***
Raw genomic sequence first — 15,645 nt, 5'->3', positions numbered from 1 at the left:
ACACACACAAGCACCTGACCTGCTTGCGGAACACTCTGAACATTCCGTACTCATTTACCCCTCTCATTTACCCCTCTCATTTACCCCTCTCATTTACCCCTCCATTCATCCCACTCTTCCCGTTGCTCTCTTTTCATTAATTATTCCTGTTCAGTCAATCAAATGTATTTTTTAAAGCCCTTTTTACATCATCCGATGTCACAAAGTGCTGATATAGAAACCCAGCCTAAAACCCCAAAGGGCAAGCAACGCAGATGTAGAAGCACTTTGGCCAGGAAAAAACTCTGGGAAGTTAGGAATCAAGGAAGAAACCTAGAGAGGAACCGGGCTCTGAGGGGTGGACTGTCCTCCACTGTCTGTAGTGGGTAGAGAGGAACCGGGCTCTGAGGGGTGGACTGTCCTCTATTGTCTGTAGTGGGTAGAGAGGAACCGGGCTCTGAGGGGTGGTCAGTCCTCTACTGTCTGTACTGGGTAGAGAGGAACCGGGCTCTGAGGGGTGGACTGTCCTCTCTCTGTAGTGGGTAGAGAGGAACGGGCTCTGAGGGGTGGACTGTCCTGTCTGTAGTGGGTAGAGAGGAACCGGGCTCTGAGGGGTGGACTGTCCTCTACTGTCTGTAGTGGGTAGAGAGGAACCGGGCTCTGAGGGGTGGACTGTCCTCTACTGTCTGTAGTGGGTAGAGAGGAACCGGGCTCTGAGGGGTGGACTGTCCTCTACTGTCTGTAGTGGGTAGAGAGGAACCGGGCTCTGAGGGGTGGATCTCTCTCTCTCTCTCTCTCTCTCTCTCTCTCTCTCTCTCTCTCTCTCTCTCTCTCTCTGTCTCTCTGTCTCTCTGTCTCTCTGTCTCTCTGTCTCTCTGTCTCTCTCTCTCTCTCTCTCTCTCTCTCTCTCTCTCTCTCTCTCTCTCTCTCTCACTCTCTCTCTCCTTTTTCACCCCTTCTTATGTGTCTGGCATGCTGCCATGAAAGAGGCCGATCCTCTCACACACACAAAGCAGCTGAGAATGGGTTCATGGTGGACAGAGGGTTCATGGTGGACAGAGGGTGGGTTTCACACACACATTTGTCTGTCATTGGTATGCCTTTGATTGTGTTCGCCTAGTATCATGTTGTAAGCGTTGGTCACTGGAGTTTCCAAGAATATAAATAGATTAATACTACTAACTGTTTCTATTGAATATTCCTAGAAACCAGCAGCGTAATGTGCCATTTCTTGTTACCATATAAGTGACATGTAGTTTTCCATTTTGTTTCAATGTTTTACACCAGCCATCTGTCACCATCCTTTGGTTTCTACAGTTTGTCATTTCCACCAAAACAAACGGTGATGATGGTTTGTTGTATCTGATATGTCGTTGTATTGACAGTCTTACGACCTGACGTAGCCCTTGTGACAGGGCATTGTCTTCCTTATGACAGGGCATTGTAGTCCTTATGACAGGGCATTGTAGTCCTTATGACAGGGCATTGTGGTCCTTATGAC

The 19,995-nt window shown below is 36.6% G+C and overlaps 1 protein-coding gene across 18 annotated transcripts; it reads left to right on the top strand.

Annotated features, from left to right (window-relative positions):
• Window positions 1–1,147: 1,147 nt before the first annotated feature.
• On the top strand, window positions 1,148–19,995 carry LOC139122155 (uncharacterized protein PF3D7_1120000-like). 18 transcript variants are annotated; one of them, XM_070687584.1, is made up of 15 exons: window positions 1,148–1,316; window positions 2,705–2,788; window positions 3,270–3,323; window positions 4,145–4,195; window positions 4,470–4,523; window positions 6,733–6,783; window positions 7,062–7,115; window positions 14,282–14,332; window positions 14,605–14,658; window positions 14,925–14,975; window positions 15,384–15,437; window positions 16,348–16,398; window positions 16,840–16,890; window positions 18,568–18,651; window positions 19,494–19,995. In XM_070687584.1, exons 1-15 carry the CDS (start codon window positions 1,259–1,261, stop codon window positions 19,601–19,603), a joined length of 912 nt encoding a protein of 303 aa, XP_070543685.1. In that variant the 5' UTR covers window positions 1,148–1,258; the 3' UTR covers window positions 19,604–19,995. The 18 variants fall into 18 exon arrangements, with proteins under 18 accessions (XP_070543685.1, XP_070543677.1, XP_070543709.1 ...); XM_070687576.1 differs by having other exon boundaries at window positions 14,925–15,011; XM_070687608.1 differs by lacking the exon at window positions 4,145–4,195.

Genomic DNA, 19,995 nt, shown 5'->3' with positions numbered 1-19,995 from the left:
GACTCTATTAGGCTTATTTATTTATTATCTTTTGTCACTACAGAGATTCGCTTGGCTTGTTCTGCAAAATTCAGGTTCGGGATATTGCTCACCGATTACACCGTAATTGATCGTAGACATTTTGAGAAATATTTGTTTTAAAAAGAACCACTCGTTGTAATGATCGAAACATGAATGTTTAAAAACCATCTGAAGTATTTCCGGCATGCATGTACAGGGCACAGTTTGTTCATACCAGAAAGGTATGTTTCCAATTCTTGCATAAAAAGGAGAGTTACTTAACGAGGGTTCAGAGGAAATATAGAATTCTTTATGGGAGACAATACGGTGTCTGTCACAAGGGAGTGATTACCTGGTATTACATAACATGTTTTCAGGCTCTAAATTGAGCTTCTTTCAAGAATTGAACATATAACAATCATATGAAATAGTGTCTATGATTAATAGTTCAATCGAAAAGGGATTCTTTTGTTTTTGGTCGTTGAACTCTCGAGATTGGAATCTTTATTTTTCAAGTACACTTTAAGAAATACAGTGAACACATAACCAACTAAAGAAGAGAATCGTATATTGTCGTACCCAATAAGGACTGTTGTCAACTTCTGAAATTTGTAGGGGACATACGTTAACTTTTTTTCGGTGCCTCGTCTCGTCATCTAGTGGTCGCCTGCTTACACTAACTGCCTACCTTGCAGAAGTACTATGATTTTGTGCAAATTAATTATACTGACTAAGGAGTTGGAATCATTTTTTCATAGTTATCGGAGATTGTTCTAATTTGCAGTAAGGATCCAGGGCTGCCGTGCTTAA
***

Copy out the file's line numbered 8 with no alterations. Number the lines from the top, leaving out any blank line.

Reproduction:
GACTCTATTAGGCTTATTTATTTATTATCTTTTGTCACTACAGAGATTCGCTTGGCTTGTTCTGCAAAATTCAGGTTCGGGATATTGCTCACCGATTACACCGTAATTGATCGTAGACATTTTGAGAAATATTTGTTTTAAAAAGAACCACTCGTTGTAATGATCGAAACATGAATGTTTAAAAACCATCTGAAGTATTTCCGGCATGCATGTACAGGGCACAGTTTGTTCATACCAGAAAGGTATGTTTCCAATTCTTGCATAAAAAGGAGAGTTACTTAACGAGGGTTCAGAGGAAATATAGAATTCTTTATGGGAGACAATACGGTGTCTGTCACAAGGGAGTGATTACCTGGTATTACATAACATGTTTTCAGGCTCTAAATTGAGCTTCTTTCAAGAATTGAACATATAACAATCATATGAAATAGTGTCTATGATTAATAGTTCAATCGAAAAGGGATTCTTTTGTTTTTGGTCGTTGAACTCTCGAGATTGGAATCTTTATTTTTCAAGTACACTTTAAGAAATACAGTGAACACATAACCAACTAAAGAAGAGAATCGTATATTGTCGTACCCAATAAGGACTGTTGTCAACTTCTGAAATTTGTAGGGGACATACGTTAACTTTTTTTCGGTGCCTCGTCTCGTCATCTAGTGGTCGCCTGCTTACACTAACTGCCTACCTTGCAGAAGTACTATGATTTTGTGCAAATTAATTATACTGACTAAGGAGTTGGAATCATTTTTTCATAGTTATCGGAGATTGTTCTAATTTGCAGTAAGGATCCAGGGCTGCCGTGCTTAA